National Organization for Rare Disorders, Inc.
It is possible that the main title of the report Ameloblastic Carcinoma is not the name you expected.
Ameloblastic carcinoma is a rare malignant (cancerous) tumor that normally begins in the bones of the jaw. It is classified as an odontogenic tumor, meaning that it arises from the epithelium that forms the enamel of the teeth. The pattern of epithelial growth is similar to the developing tooth germ and distinctive enough to separate it from other epithelial malignances. Symptoms may include progressive pain and swelling of the jaw. Ameloblastic carcinoma may spread (metastasize) to affect other organs of the body.
Carcinoma refers to cancer that arises in the skin or tissues that line the inside or cover the outside of internal organs (epithelium). The term "cancer" refers to a group of diseases characterized by abnormal, uncontrolled cellular growth that invades surrounding tissues and may spread (metastasize) to distant bodily tissues or organs via the bloodstream, the lymphatic system, or other means. Different forms of cancer, including odontogenic tumors, are classified based upon the cell type involved, the specific nature of the malignancy, and the disease's clinical course.
American Cancer Society, Inc.
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National Cancer Institute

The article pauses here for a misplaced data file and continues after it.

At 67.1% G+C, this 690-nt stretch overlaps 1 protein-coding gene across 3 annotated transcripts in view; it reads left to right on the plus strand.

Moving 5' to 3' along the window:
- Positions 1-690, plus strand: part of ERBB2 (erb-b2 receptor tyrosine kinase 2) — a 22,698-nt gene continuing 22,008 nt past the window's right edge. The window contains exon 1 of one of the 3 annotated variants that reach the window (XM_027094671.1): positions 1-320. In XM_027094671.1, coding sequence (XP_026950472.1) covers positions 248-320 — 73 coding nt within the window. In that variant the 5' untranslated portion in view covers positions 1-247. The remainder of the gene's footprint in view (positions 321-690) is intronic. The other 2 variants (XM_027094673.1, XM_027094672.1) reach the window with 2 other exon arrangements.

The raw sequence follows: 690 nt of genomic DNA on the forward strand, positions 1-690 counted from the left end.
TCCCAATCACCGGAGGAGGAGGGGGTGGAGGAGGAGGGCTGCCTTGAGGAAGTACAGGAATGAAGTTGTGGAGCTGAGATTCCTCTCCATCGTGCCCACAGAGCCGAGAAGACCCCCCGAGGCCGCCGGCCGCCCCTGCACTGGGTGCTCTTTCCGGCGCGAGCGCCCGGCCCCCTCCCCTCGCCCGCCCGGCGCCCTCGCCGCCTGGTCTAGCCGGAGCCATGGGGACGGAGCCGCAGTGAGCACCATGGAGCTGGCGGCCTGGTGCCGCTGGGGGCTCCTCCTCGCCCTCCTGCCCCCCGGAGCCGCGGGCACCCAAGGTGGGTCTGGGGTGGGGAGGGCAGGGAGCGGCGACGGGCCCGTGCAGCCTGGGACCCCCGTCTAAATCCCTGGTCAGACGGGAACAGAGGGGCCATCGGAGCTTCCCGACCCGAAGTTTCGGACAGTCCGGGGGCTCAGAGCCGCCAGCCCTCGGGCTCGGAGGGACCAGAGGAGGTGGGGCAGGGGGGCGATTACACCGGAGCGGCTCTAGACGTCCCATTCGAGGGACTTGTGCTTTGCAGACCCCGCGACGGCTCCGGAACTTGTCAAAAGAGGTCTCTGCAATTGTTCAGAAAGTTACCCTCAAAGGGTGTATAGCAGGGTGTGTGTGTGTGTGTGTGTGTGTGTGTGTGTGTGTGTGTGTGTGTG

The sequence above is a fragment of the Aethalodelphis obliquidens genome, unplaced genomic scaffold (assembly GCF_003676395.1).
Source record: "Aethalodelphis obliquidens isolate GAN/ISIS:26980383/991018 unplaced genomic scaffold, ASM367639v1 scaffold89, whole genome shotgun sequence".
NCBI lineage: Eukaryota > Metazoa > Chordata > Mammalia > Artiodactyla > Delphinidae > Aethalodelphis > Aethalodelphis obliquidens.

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Bethesda, MD 20892-8322
National Coalition for Cancer Survivorship
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OncoLink: The University of Pennsylvania Cancer Center Resource
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Philadelphia, PA 19104-4283
Canadian Cancer Society
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Toronto, M4V 2Y7
Rare Cancer Alliance
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Genetic and Rare Diseases (GARD) Information Center
PO Box 8126
Gaithersburg, MD 20898-8126
Cancer Support Community
1050 17th St NW Suite 500
Washington, DC 20036
Lance Armstrong Foundation
2201 E. Sixth Street
Austin, TX 78702
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This is an abstract of a report from the National Organization for Rare Disorders (NORD). A copy of the complete report can be downloaded free from the NORD website for registered users. The complete report contains additional information including symptoms, causes, affected population, related disorders, standard and investigational therapies (if available), and references from medical literature. For a full-text version of this topic, go to www.rarediseases.org and click on Rare Disease Database under "Rare Disease Information".
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It is possible that the title of this topic is not the name you selected. Please check the Synonyms listing to find the alternate name(s) and Disorder Subdivision(s) covered by this report
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Last Updated: 3/30/2012
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